We are fast approaching a tipping point in the realm of video games. I like to think of it more as a singularity point, because in the near future many people will have to come to terms with the evolution of games as a whole. In the past (and present), many have defined art as purely noninteractive–you look at a painting, and you interpret it, but you don’t add or subtract paint from it. Video games, on the other hand, are frequently defined as “interactive art“, a term that is itself controversial. But it’s this label of “art” that is will have the most effect on their future.
The recent release of Wolfenstein: The New Order invariably fell afoul of censorship laws in several countries. As such, the German version of the game is devoid of Nazi symbols such as swastikas, and it faced heavy resistance from the Australian Classification Board, known for its long list of banned games. This is nothing new: from their inception, games have faced higher standards than other forms of media due to their perception as toys and the likelihood of exposure to children. In the case of Germany, the ban stems from a much wider cultural mindset: all Nazi symbols are banned in media, except in cases of educational or artistic depictions. Portrayals of violence are similarly prohibited, with some interesting workarounds being the result.
Therein lies the rub: If Wolfenstein is not art, what is it? Game developer art departments are now as large as those of big Hollywood movie studios. Millions are spent on AAA games such as this, with a not-insignificant fraction going to the people designing clothing, billboards, vehicles and buildings, all to create a living world that the player can immerse themselves in. We have games that range from hyper-realistic to highly stylized and everything between. There are even games that feature quadrilaterals as main characters, and abstract stories based entirely on wandering through the desert. Games have made us question our morals, and have turned our worlds upside down.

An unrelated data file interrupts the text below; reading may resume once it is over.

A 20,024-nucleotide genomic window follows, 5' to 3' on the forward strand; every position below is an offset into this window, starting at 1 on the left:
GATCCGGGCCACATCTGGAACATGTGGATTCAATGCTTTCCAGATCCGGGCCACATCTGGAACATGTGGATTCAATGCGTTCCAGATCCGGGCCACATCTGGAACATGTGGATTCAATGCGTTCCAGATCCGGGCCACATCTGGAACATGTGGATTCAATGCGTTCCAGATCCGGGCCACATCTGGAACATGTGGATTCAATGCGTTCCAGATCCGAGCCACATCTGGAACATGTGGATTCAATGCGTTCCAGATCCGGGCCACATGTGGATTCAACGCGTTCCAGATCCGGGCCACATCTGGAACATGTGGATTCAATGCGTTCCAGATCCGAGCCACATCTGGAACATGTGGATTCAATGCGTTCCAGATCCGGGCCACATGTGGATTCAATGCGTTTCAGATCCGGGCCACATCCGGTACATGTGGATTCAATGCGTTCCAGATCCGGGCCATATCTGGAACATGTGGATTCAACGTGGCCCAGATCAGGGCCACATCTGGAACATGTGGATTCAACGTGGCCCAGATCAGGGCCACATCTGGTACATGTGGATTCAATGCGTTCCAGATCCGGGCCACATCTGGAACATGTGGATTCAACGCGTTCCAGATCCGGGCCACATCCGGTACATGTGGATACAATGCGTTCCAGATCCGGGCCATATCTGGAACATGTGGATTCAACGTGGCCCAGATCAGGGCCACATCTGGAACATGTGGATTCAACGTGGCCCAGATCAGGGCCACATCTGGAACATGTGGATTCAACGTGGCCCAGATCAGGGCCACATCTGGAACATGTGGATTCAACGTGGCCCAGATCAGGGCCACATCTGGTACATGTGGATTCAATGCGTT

But is it really “interactive media”? You press buttons to make the protagonist move, shoot and operate objects, but in the vast majority of games, there is a very explicit path with a fixed beginning and end. The developers clearly have a defined story they want to tell, and there is only one way to experience it. Some games go as far as to be little more than playable movies (not naming names here). These are the most forced form of the medium, in which players experience only exactly what the developers want them to experience. Even games like Fallout, which appear to present the player with limitless possibilities, have an ending that doesn’t change (or changes very little) regardless of the player’s decisions and actions. The player may influence the movement of the brush, but in the end the painting still more or less looks the same.
To me, there is no doubt that games are art. But the debate likely won’t end anytime soon, particularly when considering the age gap between the average gamer and the average legislator. Just as their parents didn’t see television as an artistic medium, they often don’t see video games that way. Will it take another 30 years before our generation enters politics to see the issue in the same light? I hope not, but it definitely feels that way.